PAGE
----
Originally Posted by mamazee
Alfie Kohn is an anti-behaviorist, so what he's talking about is the use of praise as a behavioral tool. He is not not trying to get parents to stop expressing genuine appreciation.
Praise is often used as a behavioral tool. More so when I was a kid - the trend does seem to be shifting a bit - but still to some extent. The idea was that every time you saw a kid do anything you liked, you'd say, "good job!" with the hope that the child would do it again. The other side was to ignore behavior you didn't like, or say something negative about it, so your gave constant carrots for good behavior even if you never gave a stick for bad behavior, and in doing so you would shape your child's behavior for the better. Kohn feels that kind of empty praise can make children think your love for them is tied to when they do things you like.
He is not talking about genuine appreciation, as in, "Wow! I loved listening to your song!" He's talking about, "Good singing!", "Good eating!" "Good standing!" "Good pooping in the potty!" "Good sharing!" "Good jumping!". That kind of thing, often done almost continually through the day.
Yeah, I think this is where UP generally gets completely misunderstood. He's talking about using praise as a form of reward. I took from the book that, it's got a lot to do with the tone you use, and HOW you frame your words. You can still say "good job" without saying "good job".
Personally though, I'm not a fan of "good job", or the idea that you should congratulate children on normal things they always do (eating, standing, sleeping, etc). Having a good heart to heart, and letting your child know that it was appreciated and why, to me, goes a million times farther then just saying a quaint "good eating!"
I felt that a lot of his ideas fell right in line with the GDing spectrum.
He also adds that when we say "good job" all the time, children look for us to constantly say it. This doesn't just stop when they are kids, these children grow into adults who are addicted to praise, who need to be told they are doing a good job, and sometimes, lack the self-esteem to continue unless someone notices. This is sort of an extreme situation, but I see it in my own husband. His parents were always riddling him with "good job", and now when he does something in the house that he's SUPPOSED to do, and I don't notice, he gets really upset, and thinks I didn't notice or care. Even when I tell him "I appreciate that you did X"- he just wants me to hug him and say "good job!" For him, and he's admitted this, it gives him a temporary high that makes him feel accomplished. Even when I shouldn't be saying good job when he's picked up after himself, or when he's put PJ's on DS, or something that is part of his daily life.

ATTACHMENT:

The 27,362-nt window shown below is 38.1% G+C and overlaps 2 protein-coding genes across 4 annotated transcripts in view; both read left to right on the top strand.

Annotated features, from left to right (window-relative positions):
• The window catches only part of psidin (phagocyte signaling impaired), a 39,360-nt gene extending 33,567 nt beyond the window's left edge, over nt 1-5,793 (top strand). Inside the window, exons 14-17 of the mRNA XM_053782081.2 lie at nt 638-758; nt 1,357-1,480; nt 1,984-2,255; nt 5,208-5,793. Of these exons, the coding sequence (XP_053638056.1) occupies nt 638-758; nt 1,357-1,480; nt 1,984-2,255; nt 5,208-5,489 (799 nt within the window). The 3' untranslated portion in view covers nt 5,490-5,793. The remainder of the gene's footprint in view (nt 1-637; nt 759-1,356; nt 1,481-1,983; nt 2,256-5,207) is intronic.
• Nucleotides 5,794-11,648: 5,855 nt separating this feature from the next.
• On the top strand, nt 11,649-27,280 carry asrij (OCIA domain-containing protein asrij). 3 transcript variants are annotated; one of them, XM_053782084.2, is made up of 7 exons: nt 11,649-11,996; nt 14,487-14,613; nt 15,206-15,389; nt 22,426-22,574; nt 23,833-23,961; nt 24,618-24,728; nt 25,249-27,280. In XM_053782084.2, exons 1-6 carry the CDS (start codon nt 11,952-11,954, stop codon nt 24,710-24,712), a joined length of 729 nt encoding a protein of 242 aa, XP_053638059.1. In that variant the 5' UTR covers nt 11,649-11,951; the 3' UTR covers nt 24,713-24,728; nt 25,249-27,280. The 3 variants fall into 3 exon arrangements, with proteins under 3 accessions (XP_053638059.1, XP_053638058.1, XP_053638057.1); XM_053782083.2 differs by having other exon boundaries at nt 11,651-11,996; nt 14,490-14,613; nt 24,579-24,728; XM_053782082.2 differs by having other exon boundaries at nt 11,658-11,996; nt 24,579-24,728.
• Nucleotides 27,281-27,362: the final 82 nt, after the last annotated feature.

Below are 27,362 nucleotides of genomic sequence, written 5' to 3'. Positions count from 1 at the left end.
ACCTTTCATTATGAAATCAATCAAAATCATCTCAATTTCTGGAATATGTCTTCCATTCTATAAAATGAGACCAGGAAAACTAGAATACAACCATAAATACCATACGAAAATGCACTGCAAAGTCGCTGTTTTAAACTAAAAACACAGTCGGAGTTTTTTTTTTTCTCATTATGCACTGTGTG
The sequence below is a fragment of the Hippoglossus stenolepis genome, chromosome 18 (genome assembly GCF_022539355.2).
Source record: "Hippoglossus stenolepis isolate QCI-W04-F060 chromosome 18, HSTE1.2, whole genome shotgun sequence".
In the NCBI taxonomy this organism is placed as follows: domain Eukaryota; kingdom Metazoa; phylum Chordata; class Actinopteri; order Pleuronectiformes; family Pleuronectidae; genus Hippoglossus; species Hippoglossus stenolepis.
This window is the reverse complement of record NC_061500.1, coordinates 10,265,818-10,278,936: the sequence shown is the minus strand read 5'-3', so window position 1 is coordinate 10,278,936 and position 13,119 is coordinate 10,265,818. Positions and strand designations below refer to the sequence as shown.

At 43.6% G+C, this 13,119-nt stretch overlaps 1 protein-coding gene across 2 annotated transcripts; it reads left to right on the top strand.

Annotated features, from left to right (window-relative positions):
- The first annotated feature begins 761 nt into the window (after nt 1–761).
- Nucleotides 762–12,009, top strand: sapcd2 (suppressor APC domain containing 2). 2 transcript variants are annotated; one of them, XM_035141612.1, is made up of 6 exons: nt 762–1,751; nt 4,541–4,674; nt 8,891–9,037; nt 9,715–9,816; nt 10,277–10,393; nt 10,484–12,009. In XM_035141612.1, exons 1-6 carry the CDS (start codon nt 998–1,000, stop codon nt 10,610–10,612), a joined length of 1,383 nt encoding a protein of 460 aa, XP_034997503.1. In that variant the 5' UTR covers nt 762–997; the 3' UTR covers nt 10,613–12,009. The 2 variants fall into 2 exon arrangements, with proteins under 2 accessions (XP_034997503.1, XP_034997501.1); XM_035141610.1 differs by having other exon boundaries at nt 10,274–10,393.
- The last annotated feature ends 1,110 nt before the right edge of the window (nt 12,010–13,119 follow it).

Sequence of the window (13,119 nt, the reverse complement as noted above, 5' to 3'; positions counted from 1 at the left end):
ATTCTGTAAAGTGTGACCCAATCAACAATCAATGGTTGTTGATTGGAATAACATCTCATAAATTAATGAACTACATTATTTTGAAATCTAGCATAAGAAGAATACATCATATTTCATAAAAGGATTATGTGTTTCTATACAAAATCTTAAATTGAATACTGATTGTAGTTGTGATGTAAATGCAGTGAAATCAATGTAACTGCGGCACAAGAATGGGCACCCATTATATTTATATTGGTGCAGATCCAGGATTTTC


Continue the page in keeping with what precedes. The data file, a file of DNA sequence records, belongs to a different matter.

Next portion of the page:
And for the argument that anything other then "good job" doesn't come naturally, try to think about how you were praised or how you saw praise happen in your childhood and growing up. Saying good job has been around for years, and years- of course, it's hard to NOT say something when that's what we've seen for years.